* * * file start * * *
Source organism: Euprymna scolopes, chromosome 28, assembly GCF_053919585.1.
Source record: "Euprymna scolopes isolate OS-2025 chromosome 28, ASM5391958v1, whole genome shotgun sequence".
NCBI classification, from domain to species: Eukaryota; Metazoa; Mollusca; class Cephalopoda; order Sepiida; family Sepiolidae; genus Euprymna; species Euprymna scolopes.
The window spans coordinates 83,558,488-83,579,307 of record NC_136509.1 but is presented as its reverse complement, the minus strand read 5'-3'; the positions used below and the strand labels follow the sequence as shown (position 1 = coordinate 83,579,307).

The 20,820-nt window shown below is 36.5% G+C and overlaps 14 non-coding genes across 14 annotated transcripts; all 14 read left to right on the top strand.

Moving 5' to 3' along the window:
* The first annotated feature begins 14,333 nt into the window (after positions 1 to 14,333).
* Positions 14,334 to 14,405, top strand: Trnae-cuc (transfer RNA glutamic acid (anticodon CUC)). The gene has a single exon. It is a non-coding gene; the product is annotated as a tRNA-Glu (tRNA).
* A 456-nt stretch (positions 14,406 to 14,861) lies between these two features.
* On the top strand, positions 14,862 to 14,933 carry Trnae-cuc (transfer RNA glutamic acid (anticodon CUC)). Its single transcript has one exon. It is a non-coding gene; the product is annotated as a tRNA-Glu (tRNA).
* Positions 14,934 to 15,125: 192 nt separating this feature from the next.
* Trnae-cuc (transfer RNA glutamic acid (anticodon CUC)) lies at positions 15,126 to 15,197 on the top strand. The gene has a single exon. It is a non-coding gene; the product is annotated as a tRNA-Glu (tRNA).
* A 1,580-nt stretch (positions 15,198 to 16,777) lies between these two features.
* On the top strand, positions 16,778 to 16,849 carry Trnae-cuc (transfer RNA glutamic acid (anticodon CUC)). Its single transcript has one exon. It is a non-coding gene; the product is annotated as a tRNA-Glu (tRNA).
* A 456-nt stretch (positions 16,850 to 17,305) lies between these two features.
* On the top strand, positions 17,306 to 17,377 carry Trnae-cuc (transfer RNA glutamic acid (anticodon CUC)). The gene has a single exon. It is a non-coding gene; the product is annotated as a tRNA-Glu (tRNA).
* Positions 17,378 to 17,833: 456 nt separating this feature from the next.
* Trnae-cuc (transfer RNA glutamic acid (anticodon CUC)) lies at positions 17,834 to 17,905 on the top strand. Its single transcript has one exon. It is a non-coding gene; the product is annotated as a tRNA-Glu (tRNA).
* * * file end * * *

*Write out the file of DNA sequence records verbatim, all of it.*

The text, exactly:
Source organism: Euprymna scolopes, chromosome 28, assembly GCF_053919585.1.
Source record: "Euprymna scolopes isolate OS-2025 chromosome 28, ASM5391958v1, whole genome shotgun sequence".
NCBI classification, from domain to species: Eukaryota; Metazoa; Mollusca; class Cephalopoda; order Sepiida; family Sepiolidae; genus Euprymna; species Euprymna scolopes.
The window spans coordinates 83,558,488-83,579,307 of record NC_136509.1 but is presented as its reverse complement, the minus strand read 5'-3'; the positions used below and the strand labels follow the sequence as shown (position 1 = coordinate 83,579,307).

The 20,820-nt window shown below is 36.5% G+C and overlaps 14 non-coding genes across 14 annotated transcripts; all 14 read left to right on the top strand.

Moving 5' to 3' along the window:
* The first annotated feature begins 14,333 nt into the window (after positions 1 to 14,333).
* Positions 14,334 to 14,405, top strand: Trnae-cuc (transfer RNA glutamic acid (anticodon CUC)). The gene has a single exon. It is a non-coding gene; the product is annotated as a tRNA-Glu (tRNA).
* A 456-nt stretch (positions 14,406 to 14,861) lies between these two features.
* On the top strand, positions 14,862 to 14,933 carry Trnae-cuc (transfer RNA glutamic acid (anticodon CUC)). Its single transcript has one exon. It is a non-coding gene; the product is annotated as a tRNA-Glu (tRNA).
* Positions 14,934 to 15,125: 192 nt separating this feature from the next.
* Trnae-cuc (transfer RNA glutamic acid (anticodon CUC)) lies at positions 15,126 to 15,197 on the top strand. The gene has a single exon. It is a non-coding gene; the product is annotated as a tRNA-Glu (tRNA).
* A 1,580-nt stretch (positions 15,198 to 16,777) lies between these two features.
* On the top strand, positions 16,778 to 16,849 carry Trnae-cuc (transfer RNA glutamic acid (anticodon CUC)). Its single transcript has one exon. It is a non-coding gene; the product is annotated as a tRNA-Glu (tRNA).
* A 456-nt stretch (positions 16,850 to 17,305) lies between these two features.
* On the top strand, positions 17,306 to 17,377 carry Trnae-cuc (transfer RNA glutamic acid (anticodon CUC)). The gene has a single exon. It is a non-coding gene; the product is annotated as a tRNA-Glu (tRNA).
* Positions 17,378 to 17,833: 456 nt separating this feature from the next.
* Trnae-cuc (transfer RNA glutamic acid (anticodon CUC)) lies at positions 17,834 to 17,905 on the top strand. Its single transcript has one exon. It is a non-coding gene; the product is annotated as a tRNA-Glu (tRNA).